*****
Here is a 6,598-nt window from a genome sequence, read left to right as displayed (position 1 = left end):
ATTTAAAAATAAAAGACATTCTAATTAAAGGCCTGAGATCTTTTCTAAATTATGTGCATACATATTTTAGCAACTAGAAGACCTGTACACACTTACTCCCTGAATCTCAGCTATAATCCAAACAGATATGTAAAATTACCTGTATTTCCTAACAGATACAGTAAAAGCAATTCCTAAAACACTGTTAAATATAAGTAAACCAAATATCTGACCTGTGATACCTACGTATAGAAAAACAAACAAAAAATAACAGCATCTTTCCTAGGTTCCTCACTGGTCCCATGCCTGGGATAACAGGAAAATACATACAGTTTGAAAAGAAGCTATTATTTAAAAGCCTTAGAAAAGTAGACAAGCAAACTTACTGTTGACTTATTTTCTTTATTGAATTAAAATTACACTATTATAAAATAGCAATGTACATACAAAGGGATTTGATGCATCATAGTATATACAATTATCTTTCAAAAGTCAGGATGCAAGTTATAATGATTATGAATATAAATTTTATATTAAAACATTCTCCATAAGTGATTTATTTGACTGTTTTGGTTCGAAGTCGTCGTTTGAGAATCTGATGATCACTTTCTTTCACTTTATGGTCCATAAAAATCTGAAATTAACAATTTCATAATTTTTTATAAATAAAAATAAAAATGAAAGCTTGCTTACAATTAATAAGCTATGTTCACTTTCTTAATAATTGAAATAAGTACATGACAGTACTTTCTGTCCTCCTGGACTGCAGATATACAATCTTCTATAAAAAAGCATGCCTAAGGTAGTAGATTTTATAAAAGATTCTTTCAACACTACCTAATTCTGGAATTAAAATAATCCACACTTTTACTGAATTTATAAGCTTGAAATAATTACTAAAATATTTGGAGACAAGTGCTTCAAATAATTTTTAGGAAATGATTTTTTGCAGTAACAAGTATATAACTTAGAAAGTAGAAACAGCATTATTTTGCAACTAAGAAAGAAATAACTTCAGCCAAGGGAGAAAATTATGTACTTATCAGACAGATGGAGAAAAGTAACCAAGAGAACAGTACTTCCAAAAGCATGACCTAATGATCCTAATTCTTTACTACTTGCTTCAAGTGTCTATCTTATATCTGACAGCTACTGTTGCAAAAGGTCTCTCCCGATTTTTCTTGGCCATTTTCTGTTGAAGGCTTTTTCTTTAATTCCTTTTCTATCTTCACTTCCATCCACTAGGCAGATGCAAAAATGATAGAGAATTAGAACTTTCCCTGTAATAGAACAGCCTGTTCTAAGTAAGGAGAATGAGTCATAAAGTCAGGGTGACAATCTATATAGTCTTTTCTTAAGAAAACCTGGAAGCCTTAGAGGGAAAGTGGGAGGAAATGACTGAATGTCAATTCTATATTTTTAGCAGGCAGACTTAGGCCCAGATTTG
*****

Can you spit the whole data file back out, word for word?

Here is a 6,598-nt window from a genome sequence, read left to right as displayed (position 1 = left end):
ATTTAAAAATAAAAGACATTCTAATTAAAGGCCTGAGATCTTTTCTAAATTATGTGCATACATATTTTAGCAACTAGAAGACCTGTACACACTTACTCCCTGAATCTCAGCTATAATCCAAACAGATATGTAAAATTACCTGTATTTCCTAACAGATACAGTAAAAGCAATTCCTAAAACACTGTTAAATATAAGTAAACCAAATATCTGACCTGTGATACCTACGTATAGAAAAACAAACAAAAAATAACAGCATCTTTCCTAGGTTCCTCACTGGTCCCATGCCTGGGATAACAGGAAAATACATACAGTTTGAAAAGAAGCTATTATTTAAAAGCCTTAGAAAAGTAGACAAGCAAACTTACTGTTGACTTATTTTCTTTATTGAATTAAAATTACACTATTATAAAATAGCAATGTACATACAAAGGGATTTGATGCATCATAGTATATACAATTATCTTTCAAAAGTCAGGATGCAAGTTATAATGATTATGAATATAAATTTTATATTAAAACATTCTCCATAAGTGATTTATTTGACTGTTTTGGTTCGAAGTCGTCGTTTGAGAATCTGATGATCACTTTCTTTCACTTTATGGTCCATAAAAATCTGAAATTAACAATTTCATAATTTTTTATAAATAAAAATAAAAATGAAAGCTTGCTTACAATTAATAAGCTATGTTCACTTTCTTAATAATTGAAATAAGTACATGACAGTACTTTCTGTCCTCCTGGACTGCAGATATACAATCTTCTATAAAAAAGCATGCCTAAGGTAGTAGATTTTATAAAAGATTCTTTCAACACTACCTAATTCTGGAATTAAAATAATCCACACTTTTACTGAATTTATAAGCTTGAAATAATTACTAAAATATTTGGAGACAAGTGCTTCAAATAATTTTTAGGAAATGATTTTTTGCAGTAACAAGTATATAACTTAGAAAGTAGAAACAGCATTATTTTGCAACTAAGAAAGAAATAACTTCAGCCAAGGGAGAAAATTATGTACTTATCAGACAGATGGAGAAAAGTAACCAAGAGAACAGTACTTCCAAAAGCATGACCTAATGATCCTAATTCTTTACTACTTGCTTCAAGTGTCTATCTTATATCTGACAGCTACTGTTGCAAAAGGTCTCTCCCGATTTTTCTTGGCCATTTTCTGTTGAAGGCTTTTTCTTTAATTCCTTTTCTATCTTCACTTCCATCCACTAGGCAGATGCAAAAATGATAGAGAATTAGAACTTTCCCTGTAATAGAACAGCCTGTTCTAAGTAAGGAGAATGAGTCATAAAGTCAGGGTGACAATCTATATAGTCTTTTCTTAAGAAAACCTGGAAGCCTTAGAGGGAAAGTGGGAGGAAATGACTGAATGTCAATTCTATATTTTTAGCAGGCAGACTTAGGCCCAGATTTG